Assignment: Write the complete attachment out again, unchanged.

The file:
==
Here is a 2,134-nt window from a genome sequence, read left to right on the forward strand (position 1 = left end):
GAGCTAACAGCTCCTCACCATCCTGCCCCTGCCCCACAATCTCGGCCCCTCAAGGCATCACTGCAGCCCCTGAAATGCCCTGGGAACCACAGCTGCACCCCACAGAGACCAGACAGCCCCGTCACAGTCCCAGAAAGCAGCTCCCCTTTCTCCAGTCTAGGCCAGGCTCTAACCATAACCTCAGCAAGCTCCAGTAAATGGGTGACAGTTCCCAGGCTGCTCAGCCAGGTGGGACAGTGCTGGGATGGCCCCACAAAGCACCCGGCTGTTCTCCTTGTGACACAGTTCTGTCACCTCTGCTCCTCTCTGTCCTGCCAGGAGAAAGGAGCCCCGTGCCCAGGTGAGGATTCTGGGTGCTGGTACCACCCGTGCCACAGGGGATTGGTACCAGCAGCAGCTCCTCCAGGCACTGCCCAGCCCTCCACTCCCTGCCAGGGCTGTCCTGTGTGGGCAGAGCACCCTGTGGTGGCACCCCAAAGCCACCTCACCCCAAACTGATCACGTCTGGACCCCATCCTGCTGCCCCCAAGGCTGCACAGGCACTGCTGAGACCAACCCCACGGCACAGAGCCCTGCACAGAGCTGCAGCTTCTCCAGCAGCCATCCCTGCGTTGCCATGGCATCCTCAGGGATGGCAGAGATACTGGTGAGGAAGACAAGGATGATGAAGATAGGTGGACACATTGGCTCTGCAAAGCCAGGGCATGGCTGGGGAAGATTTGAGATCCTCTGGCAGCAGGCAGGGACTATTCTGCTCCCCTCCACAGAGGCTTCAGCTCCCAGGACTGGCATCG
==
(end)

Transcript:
Here is a 2,134-nt window from a genome sequence, read left to right on the forward strand (position 1 = left end):
GAGCTAACAGCTCCTCACCATCCTGCCCCTGCCCCACAATCTCGGCCCCTCAAGGCATCACTGCAGCCCCTGAAATGCCCTGGGAACCACAGCTGCACCCCACAGAGACCAGACAGCCCCGTCACAGTCCCAGAAAGCAGCTCCCCTTTCTCCAGTCTAGGCCAGGCTCTAACCATAACCTCAGCAAGCTCCAGTAAATGGGTGACAGTTCCCAGGCTGCTCAGCCAGGTGGGACAGTGCTGGGATGGCCCCACAAAGCACCCGGCTGTTCTCCTTGTGACACAGTTCTGTCACCTCTGCTCCTCTCTGTCCTGCCAGGAGAAAGGAGCCCCGTGCCCAGGTGAGGATTCTGGGTGCTGGTACCACCCGTGCCACAGGGGATTGGTACCAGCAGCAGCTCCTCCAGGCACTGCCCAGCCCTCCACTCCCTGCCAGGGCTGTCCTGTGTGGGCAGAGCACCCTGTGGTGGCACCCCAAAGCCACCTCACCCCAAACTGATCACGTCTGGACCCCATCCTGCTGCCCCCAAGGCTGCACAGGCACTGCTGAGACCAACCCCACGGCACAGAGCCCTGCACAGAGCTGCAGCTTCTCCAGCAGCCATCCCTGCGTTGCCATGGCATCCTCAGGGATGGCAGAGATACTGGTGAGGAAGACAAGGATGATGAAGATAGGTGGACACATTGGCTCTGCAAAGCCAGGGCATGGCTGGGGAAGATTTGAGATCCTCTGGCAGCAGGCAGGGACTATTCTGCTCCCCTCCACAGAGGCTTCAGCTCCCAGGACTGGCATCG